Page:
OCLC President and CEO, Jay Jordan, will present “The Web and the new world of bibliography”
“The Web and the new world of bibliography” is the topic of the seventh annual OCLC/Frederick G. Kilgour Lecture in Information and Library Science that this year features OCLC president and chief executive officer, Jay Jordan. The lecture is hosted by the School of Information and Library Science at the University of North Carolina at Chapel Hill and will take place in the Pleasants Family Assembly Room of the Wilson Library at 3 p.m. The lecture is free and open to the public. A reception will follow.
Vannevar Bush, Henriette Avram and Fred Kilgour were early explorers in library automation who began to use the computer to map the world’s knowledge. Nearly 50 years later, we are starting to realize their vision. Bibliography continues to provide the latitude and longitude for our new knowledge maps. Bibliographic work will be more important than ever in the future as the Web transforms the way people look for and use information.
About Jay Jordan
Jay Jordan became the fourth president in OCLC's 44-year history in May 1998. He came to OCLC after a 24-year career with Information Handling Services, an international publisher of databases, where he held a series of key positions in top management, including president of IHS Engineering. Jay graduated from Colgate University in 1965 with a B.A. in English literature and served as a U.S. Army officer in Germany. He has spent more than seven years living and working outside the United States.
Jay has overseen a period of remarkable growth for OCLC. Since 1998, the number of libraries participating in the OCLC cooperative has grown from 30,000 to more than 72,000. The number of participating institutions outside the U.S. has increased from 3,200 in 64 countries to 16, 215 in 170 countries. WorldCat, the OCLC bibliographic database, has grown from 38 million records to more than 236 million, and the number of library location listings attached to those records has increased from 668 million to over 1.7 billion.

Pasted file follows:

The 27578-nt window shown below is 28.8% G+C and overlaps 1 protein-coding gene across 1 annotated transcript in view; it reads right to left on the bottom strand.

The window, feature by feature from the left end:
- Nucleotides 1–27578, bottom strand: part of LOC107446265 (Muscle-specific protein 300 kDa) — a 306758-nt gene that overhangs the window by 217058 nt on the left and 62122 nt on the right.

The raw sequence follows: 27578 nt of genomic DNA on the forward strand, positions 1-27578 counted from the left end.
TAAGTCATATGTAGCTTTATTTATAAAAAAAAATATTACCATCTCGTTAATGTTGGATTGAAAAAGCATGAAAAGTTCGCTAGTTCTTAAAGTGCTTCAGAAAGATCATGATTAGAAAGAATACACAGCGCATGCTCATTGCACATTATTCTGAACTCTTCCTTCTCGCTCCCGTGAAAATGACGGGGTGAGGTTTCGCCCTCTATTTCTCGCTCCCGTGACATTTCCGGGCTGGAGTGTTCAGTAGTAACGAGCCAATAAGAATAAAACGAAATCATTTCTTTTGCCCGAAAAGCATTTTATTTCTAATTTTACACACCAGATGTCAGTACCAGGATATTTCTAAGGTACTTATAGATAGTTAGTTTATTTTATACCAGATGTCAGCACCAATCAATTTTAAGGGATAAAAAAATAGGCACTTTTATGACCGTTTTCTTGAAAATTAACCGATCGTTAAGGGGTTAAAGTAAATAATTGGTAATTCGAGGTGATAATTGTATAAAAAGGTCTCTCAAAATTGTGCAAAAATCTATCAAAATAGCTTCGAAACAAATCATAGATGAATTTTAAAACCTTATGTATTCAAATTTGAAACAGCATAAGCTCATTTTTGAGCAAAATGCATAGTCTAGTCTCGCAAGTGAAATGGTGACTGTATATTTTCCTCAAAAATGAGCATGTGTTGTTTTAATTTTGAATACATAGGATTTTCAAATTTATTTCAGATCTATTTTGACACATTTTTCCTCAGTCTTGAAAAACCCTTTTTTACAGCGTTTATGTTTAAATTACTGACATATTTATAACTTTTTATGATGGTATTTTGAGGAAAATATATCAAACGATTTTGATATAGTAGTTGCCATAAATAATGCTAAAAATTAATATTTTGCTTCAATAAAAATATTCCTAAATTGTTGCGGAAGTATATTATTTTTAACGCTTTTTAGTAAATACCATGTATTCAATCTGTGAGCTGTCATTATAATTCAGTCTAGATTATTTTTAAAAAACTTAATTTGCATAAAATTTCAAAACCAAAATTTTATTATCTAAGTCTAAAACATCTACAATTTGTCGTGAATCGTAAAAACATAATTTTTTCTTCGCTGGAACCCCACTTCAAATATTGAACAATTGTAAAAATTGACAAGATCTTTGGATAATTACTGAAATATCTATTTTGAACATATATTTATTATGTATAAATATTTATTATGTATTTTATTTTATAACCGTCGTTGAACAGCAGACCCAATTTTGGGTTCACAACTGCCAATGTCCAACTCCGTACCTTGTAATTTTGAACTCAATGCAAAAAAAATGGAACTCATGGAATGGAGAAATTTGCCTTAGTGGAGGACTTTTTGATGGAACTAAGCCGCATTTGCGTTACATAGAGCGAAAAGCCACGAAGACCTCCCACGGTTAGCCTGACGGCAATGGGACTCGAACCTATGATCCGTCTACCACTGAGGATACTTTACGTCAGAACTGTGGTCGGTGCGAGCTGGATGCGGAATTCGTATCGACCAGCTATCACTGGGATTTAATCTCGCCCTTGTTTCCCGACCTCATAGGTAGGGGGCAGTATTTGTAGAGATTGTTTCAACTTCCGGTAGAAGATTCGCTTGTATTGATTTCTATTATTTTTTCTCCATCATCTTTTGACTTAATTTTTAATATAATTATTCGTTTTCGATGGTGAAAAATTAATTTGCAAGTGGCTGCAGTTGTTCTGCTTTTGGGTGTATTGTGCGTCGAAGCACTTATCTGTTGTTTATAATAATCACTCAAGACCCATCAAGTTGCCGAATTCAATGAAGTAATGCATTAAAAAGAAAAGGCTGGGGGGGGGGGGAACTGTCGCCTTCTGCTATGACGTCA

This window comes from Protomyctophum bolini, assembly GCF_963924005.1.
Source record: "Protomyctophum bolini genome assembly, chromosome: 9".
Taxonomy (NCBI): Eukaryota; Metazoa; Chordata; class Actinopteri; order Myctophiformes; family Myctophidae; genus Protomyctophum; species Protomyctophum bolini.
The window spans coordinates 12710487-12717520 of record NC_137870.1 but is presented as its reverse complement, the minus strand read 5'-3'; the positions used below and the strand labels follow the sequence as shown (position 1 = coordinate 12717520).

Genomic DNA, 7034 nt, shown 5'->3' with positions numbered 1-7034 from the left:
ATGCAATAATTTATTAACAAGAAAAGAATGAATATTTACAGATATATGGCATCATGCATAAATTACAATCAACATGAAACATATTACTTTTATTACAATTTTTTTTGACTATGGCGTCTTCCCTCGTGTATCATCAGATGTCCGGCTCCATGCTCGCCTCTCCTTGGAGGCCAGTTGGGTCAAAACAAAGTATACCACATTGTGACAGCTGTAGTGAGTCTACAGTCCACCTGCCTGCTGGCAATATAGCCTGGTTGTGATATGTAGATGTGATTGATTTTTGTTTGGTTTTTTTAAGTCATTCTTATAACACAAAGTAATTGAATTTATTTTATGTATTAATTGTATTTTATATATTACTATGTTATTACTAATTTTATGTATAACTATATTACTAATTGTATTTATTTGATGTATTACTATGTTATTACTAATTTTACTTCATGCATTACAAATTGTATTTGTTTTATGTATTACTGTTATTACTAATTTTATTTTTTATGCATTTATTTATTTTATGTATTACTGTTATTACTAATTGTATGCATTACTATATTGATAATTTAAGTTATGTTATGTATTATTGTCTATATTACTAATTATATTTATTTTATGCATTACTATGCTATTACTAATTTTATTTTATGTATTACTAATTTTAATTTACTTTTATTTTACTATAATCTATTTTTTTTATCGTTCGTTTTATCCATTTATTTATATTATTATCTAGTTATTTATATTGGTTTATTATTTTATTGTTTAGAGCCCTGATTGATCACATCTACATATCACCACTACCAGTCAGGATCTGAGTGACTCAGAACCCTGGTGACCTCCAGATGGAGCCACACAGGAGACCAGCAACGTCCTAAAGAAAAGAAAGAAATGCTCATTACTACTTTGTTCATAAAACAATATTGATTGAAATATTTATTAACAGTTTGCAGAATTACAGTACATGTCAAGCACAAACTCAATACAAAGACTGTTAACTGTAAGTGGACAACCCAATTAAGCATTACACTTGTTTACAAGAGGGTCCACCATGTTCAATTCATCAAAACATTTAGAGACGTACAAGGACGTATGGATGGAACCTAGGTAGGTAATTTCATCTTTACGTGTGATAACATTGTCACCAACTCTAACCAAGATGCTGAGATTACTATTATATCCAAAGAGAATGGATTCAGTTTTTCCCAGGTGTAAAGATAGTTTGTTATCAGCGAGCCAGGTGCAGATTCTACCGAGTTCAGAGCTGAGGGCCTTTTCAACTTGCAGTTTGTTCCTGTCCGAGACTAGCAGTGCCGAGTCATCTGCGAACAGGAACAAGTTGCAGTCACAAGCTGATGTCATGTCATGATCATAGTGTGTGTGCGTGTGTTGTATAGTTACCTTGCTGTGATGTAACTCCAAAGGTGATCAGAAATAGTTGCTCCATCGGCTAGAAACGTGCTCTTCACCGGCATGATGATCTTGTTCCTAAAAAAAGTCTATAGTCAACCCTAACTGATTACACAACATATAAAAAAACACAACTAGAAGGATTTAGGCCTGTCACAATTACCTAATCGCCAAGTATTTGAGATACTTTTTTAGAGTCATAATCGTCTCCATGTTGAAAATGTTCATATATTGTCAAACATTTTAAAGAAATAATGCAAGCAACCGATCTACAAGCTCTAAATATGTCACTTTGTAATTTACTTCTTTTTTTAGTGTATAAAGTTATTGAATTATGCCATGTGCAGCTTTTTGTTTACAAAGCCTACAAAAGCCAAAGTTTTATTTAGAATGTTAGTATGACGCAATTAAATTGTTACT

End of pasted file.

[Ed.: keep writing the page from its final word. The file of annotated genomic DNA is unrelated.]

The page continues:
Under Jay's leadership, OCLC built a new technological platform, introduced new Web-scale cloud services, created a library advocacy program, and introduced new initiatives to make library holdings and libraries more visible on the open Web.
Last June, Jay announced his plans to retire as president and CEO on June 30, 2012.
By June 2012, Jay will have served 14 years as president and CEO, the longest tenure of any OCLC president. In the meantime, Jay remains fully engaged as OCLC proceeds to implement its new Webscale services and to migrate its existing services to a new, Webscale cooperative platform.
We hope you will join us for this special engagement. If you will be able to attend, please contact Wake Harper at: firstname.lastname@example.org
About OCLC Online Computer Library Center
Founded in 1967, OCLC is a nonprofit, membership, computer library service and research organization dedicated to the public purposes of furthering access to the world’s information and reducing information costs. More than 72,000 libraries in 170 countries and territories around the world have used OCLC services for cataloging, reference, resource sharing, eContent, preservation, library management and Web services. OCLC and its worldwide member libraries cooperatively produce and maintain WorldCat, making it the world’s largest and richest database of bibliographic information. OCLC publishes the Dewey Decimal Classification system, the most widely used library classification system in the world. OCLC is headquartered in Dublin, Ohio, USA and has over 1200 employees worldwide. For more information about OCLC, visit: www.oclc.org
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